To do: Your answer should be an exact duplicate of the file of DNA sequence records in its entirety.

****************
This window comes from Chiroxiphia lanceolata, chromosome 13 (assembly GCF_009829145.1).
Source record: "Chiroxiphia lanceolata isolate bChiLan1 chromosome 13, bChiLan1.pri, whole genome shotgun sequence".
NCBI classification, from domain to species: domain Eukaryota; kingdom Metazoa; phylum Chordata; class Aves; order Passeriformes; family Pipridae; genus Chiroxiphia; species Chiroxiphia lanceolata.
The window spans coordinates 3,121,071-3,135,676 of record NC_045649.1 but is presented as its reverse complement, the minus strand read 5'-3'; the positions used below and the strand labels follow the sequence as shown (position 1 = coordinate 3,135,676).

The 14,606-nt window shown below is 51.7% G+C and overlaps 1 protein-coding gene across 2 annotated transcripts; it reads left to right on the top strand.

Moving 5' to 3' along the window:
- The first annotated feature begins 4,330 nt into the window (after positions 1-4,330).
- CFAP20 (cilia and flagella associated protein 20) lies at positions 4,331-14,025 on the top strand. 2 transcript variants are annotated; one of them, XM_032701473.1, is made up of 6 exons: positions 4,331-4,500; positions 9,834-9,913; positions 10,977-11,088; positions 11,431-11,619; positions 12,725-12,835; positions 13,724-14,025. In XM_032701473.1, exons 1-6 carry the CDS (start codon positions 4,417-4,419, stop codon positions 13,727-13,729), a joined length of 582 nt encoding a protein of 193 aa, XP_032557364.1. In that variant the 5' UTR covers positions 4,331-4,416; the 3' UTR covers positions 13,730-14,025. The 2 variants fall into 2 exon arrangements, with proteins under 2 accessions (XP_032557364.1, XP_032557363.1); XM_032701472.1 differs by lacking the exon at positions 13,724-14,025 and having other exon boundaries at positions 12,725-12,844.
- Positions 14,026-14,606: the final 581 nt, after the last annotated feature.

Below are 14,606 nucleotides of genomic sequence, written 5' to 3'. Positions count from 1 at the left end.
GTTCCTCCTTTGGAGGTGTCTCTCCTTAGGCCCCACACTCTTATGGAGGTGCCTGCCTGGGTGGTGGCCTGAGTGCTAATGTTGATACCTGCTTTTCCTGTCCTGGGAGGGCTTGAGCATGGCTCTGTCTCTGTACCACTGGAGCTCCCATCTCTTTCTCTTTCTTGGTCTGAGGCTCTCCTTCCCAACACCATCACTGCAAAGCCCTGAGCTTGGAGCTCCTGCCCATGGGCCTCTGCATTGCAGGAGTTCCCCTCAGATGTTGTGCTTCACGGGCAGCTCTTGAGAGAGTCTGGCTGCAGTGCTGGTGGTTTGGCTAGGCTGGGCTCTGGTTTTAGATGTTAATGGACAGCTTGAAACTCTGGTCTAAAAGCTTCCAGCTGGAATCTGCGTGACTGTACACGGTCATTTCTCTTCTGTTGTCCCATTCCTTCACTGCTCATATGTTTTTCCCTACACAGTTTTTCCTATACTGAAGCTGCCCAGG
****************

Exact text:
This window comes from Chiroxiphia lanceolata, chromosome 13 (assembly GCF_009829145.1).
Source record: "Chiroxiphia lanceolata isolate bChiLan1 chromosome 13, bChiLan1.pri, whole genome shotgun sequence".
NCBI classification, from domain to species: domain Eukaryota; kingdom Metazoa; phylum Chordata; class Aves; order Passeriformes; family Pipridae; genus Chiroxiphia; species Chiroxiphia lanceolata.
The window spans coordinates 3,121,071-3,135,676 of record NC_045649.1 but is presented as its reverse complement, the minus strand read 5'-3'; the positions used below and the strand labels follow the sequence as shown (position 1 = coordinate 3,135,676).

The 14,606-nt window shown below is 51.7% G+C and overlaps 1 protein-coding gene across 2 annotated transcripts; it reads left to right on the top strand.

Moving 5' to 3' along the window:
- The first annotated feature begins 4,330 nt into the window (after positions 1-4,330).
- CFAP20 (cilia and flagella associated protein 20) lies at positions 4,331-14,025 on the top strand. 2 transcript variants are annotated; one of them, XM_032701473.1, is made up of 6 exons: positions 4,331-4,500; positions 9,834-9,913; positions 10,977-11,088; positions 11,431-11,619; positions 12,725-12,835; positions 13,724-14,025. In XM_032701473.1, exons 1-6 carry the CDS (start codon positions 4,417-4,419, stop codon positions 13,727-13,729), a joined length of 582 nt encoding a protein of 193 aa, XP_032557364.1. In that variant the 5' UTR covers positions 4,331-4,416; the 3' UTR covers positions 13,730-14,025. The 2 variants fall into 2 exon arrangements, with proteins under 2 accessions (XP_032557364.1, XP_032557363.1); XM_032701472.1 differs by lacking the exon at positions 13,724-14,025 and having other exon boundaries at positions 12,725-12,844.
- Positions 14,026-14,606: the final 581 nt, after the last annotated feature.

Below are 14,606 nucleotides of genomic sequence, written 5' to 3'. Positions count from 1 at the left end.
GTTCCTCCTTTGGAGGTGTCTCTCCTTAGGCCCCACACTCTTATGGAGGTGCCTGCCTGGGTGGTGGCCTGAGTGCTAATGTTGATACCTGCTTTTCCTGTCCTGGGAGGGCTTGAGCATGGCTCTGTCTCTGTACCACTGGAGCTCCCATCTCTTTCTCTTTCTTGGTCTGAGGCTCTCCTTCCCAACACCATCACTGCAAAGCCCTGAGCTTGGAGCTCCTGCCCATGGGCCTCTGCATTGCAGGAGTTCCCCTCAGATGTTGTGCTTCACGGGCAGCTCTTGAGAGAGTCTGGCTGCAGTGCTGGTGGTTTGGCTAGGCTGGGCTCTGGTTTTAGATGTTAATGGACAGCTTGAAACTCTGGTCTAAAAGCTTCCAGCTGGAATCTGCGTGACTGTACACGGTCATTTCTCTTCTGTTGTCCCATTCCTTCACTGCTCATATGTTTTTCCCTACACAGTTTTTCCTATACTGAAGCTGCCCAGG